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The National Covenant & Glasgow General Assembly 1638

17/10/2011

THE NATIONAL COVENANT

On the 28th February 1638, the petition, the NATIONAL COVENANT OF SCOTLAND was presented to the people for signatures at Greyfriars Kirk, and thus not far from the Cathedral where Geddis’ protest had provoked such an overwhelming response. (Most paintings of the signing of the National Covenant, and some of the histories, depict the covenant being signed by the common populace, on top of one of the flat gravestones outside Greyfriars Kirk, after its signing by the nobility in the church itself. In conversation with one of the caretakers in the Kirk, I learned that this would actually be impossible. The flat gravestones in the area depicted were not in existence in the seventeenth century. In fact they were not laid until around one hundred years after the event. Some artistic licence seems to have been used by the painters and thereafter by the historians. Asked where at Greyfriars the common people would have signed, the caretaker said that it was likely to have been in an adjacent hall, or perhaps in the open air, but certainly not on a square, flat gravestone.)

Among the first to sign were the Marquis of Montrose, James Guthrie and a number of the leading nobles of Scotland. Over the next few days over 60,000 Scots from all walks of life signed the petition. (It must be said that not everyone would have signed with conviction. There is no doubt that some signed under pressure, or with reluctance. The Highlands and Aberdeen were not even expected to sign, although it may be that a few individuals from those areas signed at Edinburgh. Of course, women were not permitted to sign, with a few exceptions. Despite this there is no doubt that the Covenant remains a most impressive expression of national opinion.)

Following the scenes at Greyfriars, it was taken all over Scotland, and read in all the churches. As it was read throughout Scotland, the National Covenant brought the people into a state of repentance, where they felt broken and in need of forgiveness. The covenant centred on obedience to God’s Word, and to God’s commands. (The Covenanters were never republicans or rebels, and the National Covenant ended with a declaration of loyalty to the crown. The authors and signatories accepted the right of the King to exist and to rule, under God’s good guidance, and within His pre-ordained parameters, defined in Scripture. They did not accept that the King had the right to interfere with the religious conscience of his subjects.) Throughout the nation, where the covenant was read, revival broke out, and many wept their way, in repentance, back to God.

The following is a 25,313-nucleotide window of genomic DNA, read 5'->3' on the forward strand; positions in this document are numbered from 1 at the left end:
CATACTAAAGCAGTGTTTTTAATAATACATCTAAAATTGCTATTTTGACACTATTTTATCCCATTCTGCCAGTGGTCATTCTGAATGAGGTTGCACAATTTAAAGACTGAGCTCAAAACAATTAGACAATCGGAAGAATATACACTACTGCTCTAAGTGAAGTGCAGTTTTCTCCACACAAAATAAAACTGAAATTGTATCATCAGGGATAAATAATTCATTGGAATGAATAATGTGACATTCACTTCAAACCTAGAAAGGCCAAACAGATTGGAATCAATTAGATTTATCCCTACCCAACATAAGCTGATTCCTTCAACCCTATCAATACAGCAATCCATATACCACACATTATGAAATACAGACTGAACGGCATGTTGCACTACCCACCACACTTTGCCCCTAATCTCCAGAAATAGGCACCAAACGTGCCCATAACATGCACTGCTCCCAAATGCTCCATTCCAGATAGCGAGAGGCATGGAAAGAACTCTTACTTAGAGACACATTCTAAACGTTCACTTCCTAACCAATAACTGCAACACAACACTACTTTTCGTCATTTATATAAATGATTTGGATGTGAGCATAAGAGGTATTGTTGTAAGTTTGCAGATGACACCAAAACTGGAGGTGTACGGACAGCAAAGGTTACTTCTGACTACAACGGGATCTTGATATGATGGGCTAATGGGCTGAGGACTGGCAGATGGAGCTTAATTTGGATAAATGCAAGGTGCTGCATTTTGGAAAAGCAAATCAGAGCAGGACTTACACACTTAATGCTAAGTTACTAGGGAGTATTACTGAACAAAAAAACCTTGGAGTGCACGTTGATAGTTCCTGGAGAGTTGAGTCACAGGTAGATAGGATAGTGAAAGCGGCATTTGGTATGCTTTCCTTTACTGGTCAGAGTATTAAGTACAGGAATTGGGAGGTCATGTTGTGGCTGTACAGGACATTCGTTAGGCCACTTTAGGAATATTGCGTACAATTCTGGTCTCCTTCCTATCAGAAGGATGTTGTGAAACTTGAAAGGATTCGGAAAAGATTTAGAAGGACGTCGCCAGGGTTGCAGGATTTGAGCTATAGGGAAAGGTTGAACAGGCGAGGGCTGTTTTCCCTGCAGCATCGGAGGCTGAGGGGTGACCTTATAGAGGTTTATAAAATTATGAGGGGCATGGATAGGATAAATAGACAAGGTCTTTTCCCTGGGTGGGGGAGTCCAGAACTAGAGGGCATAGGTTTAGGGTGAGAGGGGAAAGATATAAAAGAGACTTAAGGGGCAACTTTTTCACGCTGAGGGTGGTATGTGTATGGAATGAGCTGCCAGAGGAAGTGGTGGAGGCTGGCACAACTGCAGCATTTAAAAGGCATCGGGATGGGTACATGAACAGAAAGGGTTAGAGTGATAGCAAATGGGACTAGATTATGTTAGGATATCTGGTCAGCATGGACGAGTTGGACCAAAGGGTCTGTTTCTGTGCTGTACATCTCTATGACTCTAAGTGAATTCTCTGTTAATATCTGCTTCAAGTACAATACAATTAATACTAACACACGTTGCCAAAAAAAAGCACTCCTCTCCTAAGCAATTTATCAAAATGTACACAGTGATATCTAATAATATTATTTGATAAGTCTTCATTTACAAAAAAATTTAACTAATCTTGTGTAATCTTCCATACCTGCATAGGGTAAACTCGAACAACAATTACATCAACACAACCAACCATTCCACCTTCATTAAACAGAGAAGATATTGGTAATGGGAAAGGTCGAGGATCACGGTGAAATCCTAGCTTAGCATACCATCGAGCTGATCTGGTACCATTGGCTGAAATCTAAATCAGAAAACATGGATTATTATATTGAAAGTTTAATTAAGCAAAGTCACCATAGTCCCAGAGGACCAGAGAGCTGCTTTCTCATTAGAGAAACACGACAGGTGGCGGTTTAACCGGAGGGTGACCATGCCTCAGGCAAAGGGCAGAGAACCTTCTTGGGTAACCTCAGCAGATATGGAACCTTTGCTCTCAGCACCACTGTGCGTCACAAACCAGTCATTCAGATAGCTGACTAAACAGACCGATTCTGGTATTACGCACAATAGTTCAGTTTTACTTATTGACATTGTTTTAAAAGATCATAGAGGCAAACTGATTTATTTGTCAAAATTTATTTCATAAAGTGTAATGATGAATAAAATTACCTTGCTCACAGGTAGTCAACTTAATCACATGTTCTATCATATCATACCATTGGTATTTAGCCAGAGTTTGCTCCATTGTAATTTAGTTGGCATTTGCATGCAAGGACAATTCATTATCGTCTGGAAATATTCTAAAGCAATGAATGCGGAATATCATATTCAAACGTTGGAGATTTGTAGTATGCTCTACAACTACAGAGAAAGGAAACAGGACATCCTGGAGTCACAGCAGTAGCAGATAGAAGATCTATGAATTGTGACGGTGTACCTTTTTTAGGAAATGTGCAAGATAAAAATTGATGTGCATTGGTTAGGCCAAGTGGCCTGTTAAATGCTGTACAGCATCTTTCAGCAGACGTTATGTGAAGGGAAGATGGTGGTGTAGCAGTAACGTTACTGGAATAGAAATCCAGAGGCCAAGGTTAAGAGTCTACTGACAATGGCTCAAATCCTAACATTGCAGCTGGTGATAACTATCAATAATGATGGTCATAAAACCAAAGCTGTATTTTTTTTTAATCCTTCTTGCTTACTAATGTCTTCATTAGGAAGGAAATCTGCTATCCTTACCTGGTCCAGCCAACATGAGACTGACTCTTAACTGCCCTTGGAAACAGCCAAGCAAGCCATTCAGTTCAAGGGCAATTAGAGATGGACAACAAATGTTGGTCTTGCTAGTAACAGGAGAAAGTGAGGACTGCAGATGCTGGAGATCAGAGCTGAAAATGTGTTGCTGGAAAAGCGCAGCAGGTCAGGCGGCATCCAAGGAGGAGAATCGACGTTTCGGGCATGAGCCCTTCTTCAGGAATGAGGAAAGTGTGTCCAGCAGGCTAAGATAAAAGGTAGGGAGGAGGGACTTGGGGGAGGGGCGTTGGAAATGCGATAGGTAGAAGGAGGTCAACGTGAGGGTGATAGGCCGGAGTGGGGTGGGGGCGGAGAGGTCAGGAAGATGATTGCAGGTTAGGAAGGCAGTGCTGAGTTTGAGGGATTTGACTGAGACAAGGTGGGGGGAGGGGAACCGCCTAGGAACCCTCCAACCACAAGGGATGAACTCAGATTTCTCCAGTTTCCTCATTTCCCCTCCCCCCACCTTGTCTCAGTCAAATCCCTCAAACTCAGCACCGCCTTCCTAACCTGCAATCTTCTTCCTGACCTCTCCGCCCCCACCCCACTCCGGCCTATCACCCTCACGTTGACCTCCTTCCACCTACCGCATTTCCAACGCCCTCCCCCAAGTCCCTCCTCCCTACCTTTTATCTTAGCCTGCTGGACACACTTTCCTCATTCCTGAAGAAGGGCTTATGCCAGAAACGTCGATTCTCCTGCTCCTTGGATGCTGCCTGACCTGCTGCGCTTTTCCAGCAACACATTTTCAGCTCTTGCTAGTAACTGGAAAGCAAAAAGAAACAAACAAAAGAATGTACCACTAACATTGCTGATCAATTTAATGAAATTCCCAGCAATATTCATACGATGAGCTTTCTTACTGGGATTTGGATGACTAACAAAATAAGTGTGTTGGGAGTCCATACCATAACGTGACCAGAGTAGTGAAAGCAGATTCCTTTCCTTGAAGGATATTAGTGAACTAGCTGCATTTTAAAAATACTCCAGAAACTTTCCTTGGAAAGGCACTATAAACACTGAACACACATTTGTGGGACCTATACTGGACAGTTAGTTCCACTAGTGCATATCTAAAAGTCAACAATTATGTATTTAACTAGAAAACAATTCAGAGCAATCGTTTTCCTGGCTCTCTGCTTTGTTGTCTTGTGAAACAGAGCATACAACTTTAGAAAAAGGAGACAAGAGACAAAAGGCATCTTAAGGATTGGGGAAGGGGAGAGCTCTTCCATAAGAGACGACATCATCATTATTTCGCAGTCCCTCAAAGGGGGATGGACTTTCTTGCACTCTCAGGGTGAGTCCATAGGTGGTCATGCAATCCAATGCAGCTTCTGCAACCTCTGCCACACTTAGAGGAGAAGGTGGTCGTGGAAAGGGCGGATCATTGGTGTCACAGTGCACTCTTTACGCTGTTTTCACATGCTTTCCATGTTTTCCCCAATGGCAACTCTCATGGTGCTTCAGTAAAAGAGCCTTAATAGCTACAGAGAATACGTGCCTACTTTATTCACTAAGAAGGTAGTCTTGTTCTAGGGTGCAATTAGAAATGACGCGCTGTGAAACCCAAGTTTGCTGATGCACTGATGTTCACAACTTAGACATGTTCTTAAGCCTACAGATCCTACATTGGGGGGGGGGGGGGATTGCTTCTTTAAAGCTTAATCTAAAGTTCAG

THE GLASGOW GENERAL ASSEMBLY OF 1638

Charles was forced to act. Beset with problems in England and Ireland, (This was at the beginning of the English civil war, when Puritans and Presbyterians were opposed to Royalists and Anglicans.) and now faced with what he thought was open rebellion in Scotland, Charles was afraid that remaining resolute on the issue of worship would result in his losing both England and Scotland. He sought to appease the Scots by allowing a separate Scottish Parliament and a separate Church Assembly. The first General Assembly since 1618 met at Glasgow under the moderatorship of Rev. Henderson, repudiated the Episcopal system, and withdrew the Scottish Prayer Book. (Henderson was an unassuming moderator, a man who was quiet and calm of spirit, yet passionate when fired with enthusiasm for the Presbyterian cause. William Laud, writing of Henderson to Lord Hamilton, the King’s representative at the Assembly, said, “Henderson is a moderator without moderation”.) The Articles of Perth were repudiated, and the Kirk declared its right to convene in General Assembly whenever it might deem it appropriate. Presbyterianism was temporarily restored.

Charles threatened to intervene militarily to reverse the decisions of the Assembly, but to no avail. The so-called BISHOPS WARS of 1639 and 1640 were similarly unsuccessful. A Scottish Parliament, meeting in 1640 ratified the decisions of the Assembly.

It was tantamount to rebellion.

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To be continued

From → Covenanters, History

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